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England experiences fastest growth in childhood overweight/obesity

England experienced the fastest and highest growth in the prevalence of childhood obesity among 11–15-year-olds, rising from 30% in 1995 to 38% in 2019, according to a detailed analysis of national data published online in the Archives of Disease in Childhood. In addition, the research also found that the inequality gap in rates has deepened, driven primarily by differences in deprivation, gender, family structure, ethnicity and parental education.


England is projected to have the highest prevalence of obesity in Europe by 2030, with more than 35% of adults living with obesity. More than a third of children are currently overweight or have obesity. In 2019–20, obesity was listed as a factor in more than 1 million hospital admissions, with direct NHS costs estimated at more than £6 billion annually.


To comprehensively analyse trends in childhood obesity patterns over time (1995 to 2019) and explore socioeconomic disparities in prevalence, the researchers drew on data from the annual Health Survey for England (HSE) and compared them with the National Child Measurement Program (NCMP) for primary school children.


They grouped the children by age: 2–4; 5–10; and 11–15. And they assessed household educational attainment up to degree level or equivalent; family structure; white or non-white ethnicity; and the residential area measure of multiple deprivation (IMD).


In all, data for 56,583 HSE children were included in the analysis. This showed that the overall prevalence of childhood overweight/obesity rose from just under 26% in 1995–6 to just over 29% in 2019, peaking at 33% in 2003–4, after which it levelled off.


The largest and fastest rise in overweight/ obesity prevalence was in 11–15-year-olds, particularly boys, among whom it rose from 27.5% in 1995 to 42% in 2019. Among girls in this age bracket, it increased from just over 28% to 36%.


Analysis of socioeconomic circumstances showed that between 2001 and 2019, rates of childhood obesity/overweight diverged by deprivation level. Between 1997 and 2014, children in households with adults educated to degree level generally had lower obesity rates than those with lower level or no formal qualifications.


While there was no difference in the prevalence of childhood obesity/overweight between single and couple-parent families in 1995, by 2015–16, it was 34% for single-parent families compared with just under 29% for couple-parent families.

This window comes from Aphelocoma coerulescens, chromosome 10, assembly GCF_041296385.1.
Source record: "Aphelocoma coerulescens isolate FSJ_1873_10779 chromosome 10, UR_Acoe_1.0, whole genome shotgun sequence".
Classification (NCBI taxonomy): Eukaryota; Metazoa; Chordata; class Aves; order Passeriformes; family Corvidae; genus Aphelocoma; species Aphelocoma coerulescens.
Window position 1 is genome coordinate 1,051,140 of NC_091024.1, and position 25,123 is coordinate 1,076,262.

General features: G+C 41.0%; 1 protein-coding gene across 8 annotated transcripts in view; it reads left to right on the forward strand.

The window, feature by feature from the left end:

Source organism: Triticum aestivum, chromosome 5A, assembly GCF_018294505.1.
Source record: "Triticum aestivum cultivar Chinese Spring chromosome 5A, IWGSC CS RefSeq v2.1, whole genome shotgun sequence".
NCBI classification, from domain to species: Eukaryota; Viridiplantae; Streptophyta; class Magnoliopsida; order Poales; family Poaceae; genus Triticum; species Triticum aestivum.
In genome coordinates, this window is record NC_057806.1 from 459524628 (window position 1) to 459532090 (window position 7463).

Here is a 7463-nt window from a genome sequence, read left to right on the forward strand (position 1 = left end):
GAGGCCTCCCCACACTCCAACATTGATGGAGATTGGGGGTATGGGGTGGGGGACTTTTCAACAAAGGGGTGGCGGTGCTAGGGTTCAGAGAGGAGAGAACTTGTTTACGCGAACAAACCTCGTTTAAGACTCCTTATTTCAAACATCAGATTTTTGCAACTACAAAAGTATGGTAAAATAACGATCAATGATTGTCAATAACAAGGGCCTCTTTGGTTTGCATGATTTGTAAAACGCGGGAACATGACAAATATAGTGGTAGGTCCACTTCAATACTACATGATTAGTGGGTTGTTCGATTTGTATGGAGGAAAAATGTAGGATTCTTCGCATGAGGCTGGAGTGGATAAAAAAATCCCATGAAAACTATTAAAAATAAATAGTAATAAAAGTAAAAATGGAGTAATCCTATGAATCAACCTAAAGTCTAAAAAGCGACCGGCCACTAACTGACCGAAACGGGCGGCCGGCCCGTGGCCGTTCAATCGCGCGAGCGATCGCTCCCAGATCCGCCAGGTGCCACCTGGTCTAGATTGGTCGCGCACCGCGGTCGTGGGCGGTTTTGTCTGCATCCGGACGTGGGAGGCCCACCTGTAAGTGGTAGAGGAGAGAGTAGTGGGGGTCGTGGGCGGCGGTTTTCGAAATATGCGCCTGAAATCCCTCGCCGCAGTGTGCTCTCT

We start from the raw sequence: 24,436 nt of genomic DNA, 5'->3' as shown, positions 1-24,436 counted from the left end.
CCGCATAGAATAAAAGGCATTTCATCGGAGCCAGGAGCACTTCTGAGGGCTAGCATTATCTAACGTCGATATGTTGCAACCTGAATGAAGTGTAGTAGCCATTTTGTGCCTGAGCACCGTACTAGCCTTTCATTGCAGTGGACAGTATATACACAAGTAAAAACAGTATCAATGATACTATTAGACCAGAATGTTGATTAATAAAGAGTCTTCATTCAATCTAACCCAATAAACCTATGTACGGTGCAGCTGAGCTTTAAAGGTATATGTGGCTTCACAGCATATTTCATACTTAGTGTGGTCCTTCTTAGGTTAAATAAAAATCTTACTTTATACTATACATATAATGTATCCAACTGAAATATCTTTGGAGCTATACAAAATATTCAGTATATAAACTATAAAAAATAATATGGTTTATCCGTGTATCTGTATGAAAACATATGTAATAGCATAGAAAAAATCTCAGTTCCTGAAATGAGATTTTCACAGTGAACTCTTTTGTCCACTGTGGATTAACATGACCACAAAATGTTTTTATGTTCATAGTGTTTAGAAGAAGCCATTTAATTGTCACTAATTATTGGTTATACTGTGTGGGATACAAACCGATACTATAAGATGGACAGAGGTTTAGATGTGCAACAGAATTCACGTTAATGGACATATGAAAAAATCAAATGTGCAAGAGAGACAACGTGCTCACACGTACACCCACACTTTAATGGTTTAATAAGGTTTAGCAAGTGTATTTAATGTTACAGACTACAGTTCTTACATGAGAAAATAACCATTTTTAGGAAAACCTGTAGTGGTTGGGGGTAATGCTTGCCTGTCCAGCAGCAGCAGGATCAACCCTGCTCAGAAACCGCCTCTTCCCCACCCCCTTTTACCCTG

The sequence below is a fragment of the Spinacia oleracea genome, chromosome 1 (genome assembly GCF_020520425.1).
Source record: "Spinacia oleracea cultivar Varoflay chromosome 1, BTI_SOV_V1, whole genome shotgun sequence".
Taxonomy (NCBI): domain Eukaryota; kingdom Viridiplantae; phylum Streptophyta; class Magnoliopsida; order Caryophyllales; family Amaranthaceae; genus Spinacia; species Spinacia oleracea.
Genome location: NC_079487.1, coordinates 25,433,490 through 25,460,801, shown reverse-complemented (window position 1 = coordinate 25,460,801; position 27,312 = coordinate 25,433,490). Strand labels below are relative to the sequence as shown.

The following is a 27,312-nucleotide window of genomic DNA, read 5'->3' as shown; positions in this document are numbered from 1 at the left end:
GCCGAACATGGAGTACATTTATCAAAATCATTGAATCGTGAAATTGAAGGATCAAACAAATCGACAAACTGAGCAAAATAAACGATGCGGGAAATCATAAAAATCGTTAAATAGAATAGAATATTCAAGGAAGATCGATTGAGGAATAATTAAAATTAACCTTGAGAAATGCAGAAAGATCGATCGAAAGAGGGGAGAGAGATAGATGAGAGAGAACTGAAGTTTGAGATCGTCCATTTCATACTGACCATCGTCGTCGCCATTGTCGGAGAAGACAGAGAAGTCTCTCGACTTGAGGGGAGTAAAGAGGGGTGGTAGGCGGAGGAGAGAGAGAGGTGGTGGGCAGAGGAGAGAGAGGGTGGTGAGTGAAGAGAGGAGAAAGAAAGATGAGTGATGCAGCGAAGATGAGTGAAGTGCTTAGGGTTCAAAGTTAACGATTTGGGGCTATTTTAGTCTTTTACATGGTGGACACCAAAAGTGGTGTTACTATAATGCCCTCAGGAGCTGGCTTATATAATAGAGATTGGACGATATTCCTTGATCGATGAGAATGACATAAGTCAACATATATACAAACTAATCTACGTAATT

Ethnicity trends in the prevalence of overweight/obesity reversed over time. Initially, prevalence was higher in white children: 26% vs. 24.5%. But by 2015–16, this had risen to 34.5% in non-white children, compared with 26% in white children.


From 2003 onward, the inequalities gap seemed to be driven by stable prevalence of overweight/obesity in more advantaged children and increasing prevalence among disadvantaged children, the figures indicate.


Comparison with the NCMP data showed similar diverging socioeconomic trends in the patterns of childhood overweight/obesity.


This is an observational study, which did not set out to investigate causal factors and the authors acknowledge various limitations to their findings, including the binary classification of ethnicity, and small sample sizes and variable response rates in the HSE data.


"This study demonstrated that stable overall trends in childhood overweight and obesity in England concealed deepening inequalities across deprivation, gender, family structure, ethnicity and parental education,” the authors concluded. “These findings highlight the urgent need to prioritise understanding and addressing these inequalities as a public health imperative, given the serious health implications of childhood obesity. The current cost-of-living crisis threatens to further exacerbate these inequalities, impacting access to healthy foods, quality education, health care, safe environments and stable employment. Proactively tackling these social determinants is essential to curb the escalating impact of this crisis on childhood obesity and to narrow the health inequality gap."


The findings were reported in the paper, ‘Trends in inequalities in childhood overweight and obesity prevalence: a repeat cross-sectional analysis of the Health Survey for England’, published in the Archives of Disease in Childhood.

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